Overview: a look at key narrative theories
As mentioned in previous posts, the way to approach any new subject is to think about different forms which each have a different languages. So for example, there are different forms of literature, music, painting, photography, film and so on. An earlier post looked at the LANGUAGE OF PRINT, this post looks at NARRATIVE and is linked to my post on the LANGUAGE OF MOVING IMAGE. In other words, I am primarily linking narrative as a way of thinking about moving image, but it is possible to link narrative to print products, on-line products, audio products and so on.
Structuralism has been very powerful in its influence on narrative theory. Its main virtue is that it is most interested in those things that narratives have in common, rather than in the distinctive characteristics of specific narratives.Turner p.85 ‘Film as Social Practice’
When looking at moving image products, it is therefore possible to look for patterns, codes, conventions that share a common features. In other words, narrative theories look at recognisable and familiar structures, that help us to understand both how narratives are constructed and what they might mean.
For example, it is clear that narratives are a combination of many individual elements (sound, image, text etc) which are edited (connected) together. Narratives are organised around a particular theme and space and are based in an idea of time. So for example, many narratives (Film, TV, Radio) are usually LINEAR and SEQUENTIAL, in that they start at ’00:00′ and run for a set length. This means that they normally have a beginning, middle and end. “A whole is what has a beginning and middle and end” Aristotle Poetics (c.335BC).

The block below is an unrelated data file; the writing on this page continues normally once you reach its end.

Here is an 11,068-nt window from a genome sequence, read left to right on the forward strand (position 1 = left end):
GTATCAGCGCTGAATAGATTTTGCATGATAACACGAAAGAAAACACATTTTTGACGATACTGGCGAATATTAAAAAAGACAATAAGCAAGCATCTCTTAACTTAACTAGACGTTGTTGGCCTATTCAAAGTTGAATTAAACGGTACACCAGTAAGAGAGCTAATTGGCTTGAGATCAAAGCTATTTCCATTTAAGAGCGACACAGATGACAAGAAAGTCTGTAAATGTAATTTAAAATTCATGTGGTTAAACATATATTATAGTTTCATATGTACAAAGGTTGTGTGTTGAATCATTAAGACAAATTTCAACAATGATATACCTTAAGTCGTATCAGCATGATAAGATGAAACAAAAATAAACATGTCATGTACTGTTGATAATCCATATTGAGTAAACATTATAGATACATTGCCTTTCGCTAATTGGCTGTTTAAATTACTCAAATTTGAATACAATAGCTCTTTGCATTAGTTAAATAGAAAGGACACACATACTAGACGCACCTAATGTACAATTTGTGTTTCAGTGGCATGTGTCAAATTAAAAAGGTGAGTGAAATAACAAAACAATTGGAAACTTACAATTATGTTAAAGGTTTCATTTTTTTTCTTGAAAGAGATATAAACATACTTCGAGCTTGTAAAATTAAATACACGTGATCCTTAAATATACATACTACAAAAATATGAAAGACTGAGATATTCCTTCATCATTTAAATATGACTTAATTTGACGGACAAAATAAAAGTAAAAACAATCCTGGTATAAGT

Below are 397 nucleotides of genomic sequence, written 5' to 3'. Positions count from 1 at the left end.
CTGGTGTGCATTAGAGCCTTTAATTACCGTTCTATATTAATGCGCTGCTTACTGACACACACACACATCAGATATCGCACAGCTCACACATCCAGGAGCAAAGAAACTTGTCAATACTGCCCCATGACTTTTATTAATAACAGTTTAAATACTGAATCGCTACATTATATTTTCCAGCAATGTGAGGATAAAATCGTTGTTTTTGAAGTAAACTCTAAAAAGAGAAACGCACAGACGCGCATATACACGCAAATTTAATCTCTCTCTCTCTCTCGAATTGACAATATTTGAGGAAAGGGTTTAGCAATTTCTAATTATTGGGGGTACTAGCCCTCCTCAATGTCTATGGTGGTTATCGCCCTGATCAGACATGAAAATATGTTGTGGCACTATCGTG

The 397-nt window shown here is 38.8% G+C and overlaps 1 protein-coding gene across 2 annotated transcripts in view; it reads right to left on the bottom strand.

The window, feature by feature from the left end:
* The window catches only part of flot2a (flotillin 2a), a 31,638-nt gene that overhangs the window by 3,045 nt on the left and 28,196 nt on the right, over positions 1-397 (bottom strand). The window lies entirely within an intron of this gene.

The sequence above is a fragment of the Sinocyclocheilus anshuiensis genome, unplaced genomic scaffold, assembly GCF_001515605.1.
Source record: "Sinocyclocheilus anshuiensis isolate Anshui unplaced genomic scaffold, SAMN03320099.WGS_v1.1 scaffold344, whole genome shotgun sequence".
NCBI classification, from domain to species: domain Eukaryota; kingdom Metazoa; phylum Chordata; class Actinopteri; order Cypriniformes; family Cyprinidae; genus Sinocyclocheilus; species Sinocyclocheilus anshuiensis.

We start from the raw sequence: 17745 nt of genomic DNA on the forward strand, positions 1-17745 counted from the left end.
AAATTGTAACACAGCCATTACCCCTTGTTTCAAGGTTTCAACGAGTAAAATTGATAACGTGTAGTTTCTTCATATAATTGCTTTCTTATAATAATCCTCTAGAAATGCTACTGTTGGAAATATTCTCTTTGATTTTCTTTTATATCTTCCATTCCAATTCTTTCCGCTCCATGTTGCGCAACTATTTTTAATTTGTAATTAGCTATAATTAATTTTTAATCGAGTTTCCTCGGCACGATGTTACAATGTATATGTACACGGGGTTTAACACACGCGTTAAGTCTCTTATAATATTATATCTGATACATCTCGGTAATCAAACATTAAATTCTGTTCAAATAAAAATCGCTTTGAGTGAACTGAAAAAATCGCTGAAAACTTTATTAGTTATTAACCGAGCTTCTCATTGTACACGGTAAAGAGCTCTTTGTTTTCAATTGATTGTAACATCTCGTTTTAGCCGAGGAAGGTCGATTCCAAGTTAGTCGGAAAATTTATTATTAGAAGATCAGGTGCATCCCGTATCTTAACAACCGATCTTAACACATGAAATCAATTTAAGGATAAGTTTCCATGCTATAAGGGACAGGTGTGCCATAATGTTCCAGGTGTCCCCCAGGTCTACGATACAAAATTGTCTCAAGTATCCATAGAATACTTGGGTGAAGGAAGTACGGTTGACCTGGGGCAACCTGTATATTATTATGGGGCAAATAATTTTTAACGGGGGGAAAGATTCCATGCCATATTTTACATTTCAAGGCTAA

However, as with all creative work, it is possible to break, alter or subvert these rules and are subject to other CONVENTIONS, CODES or RULES. For example, narrative media structures (ie film, TV drama, music video, advertising etc as opposed to theatre, drama, live events etc) do not generally play in real time. As such, they employ elision or ellipsis in that some elements are missing. Similarly, time often moves backwards (flashbacks) or forwards (flash forwards) at moments which break the linear sequence. Time can also run simultaneously, in that it is possible to play-out different narratives at the same time: simultaneous or parallel narratives. Narrative strands are even able to be flagged up as something that needs to known (or will be fully developed) later, known as foreshadowing. This raises the concept that the audience are then given some information, feelings, ideas or logic that the on-screen actors do not have access to, which is called dramatic irony.
Narrative theory can be applied to moving image texts but in many ways, narrative theory transcends a specific media form, such as, film and television and is able to take on a much greater significance in terms of how we organise our lives, our days, our weeks, our years, how we interact with each other, how we organise our memories, our ideas, aspirations and dreams.
So once again, looking at theory allows students to think beyond a particular subject and beyond the learning framework into their own existence! For now, we will stick with looking at some theories that will help students to understand, discuss and construct narrative structures.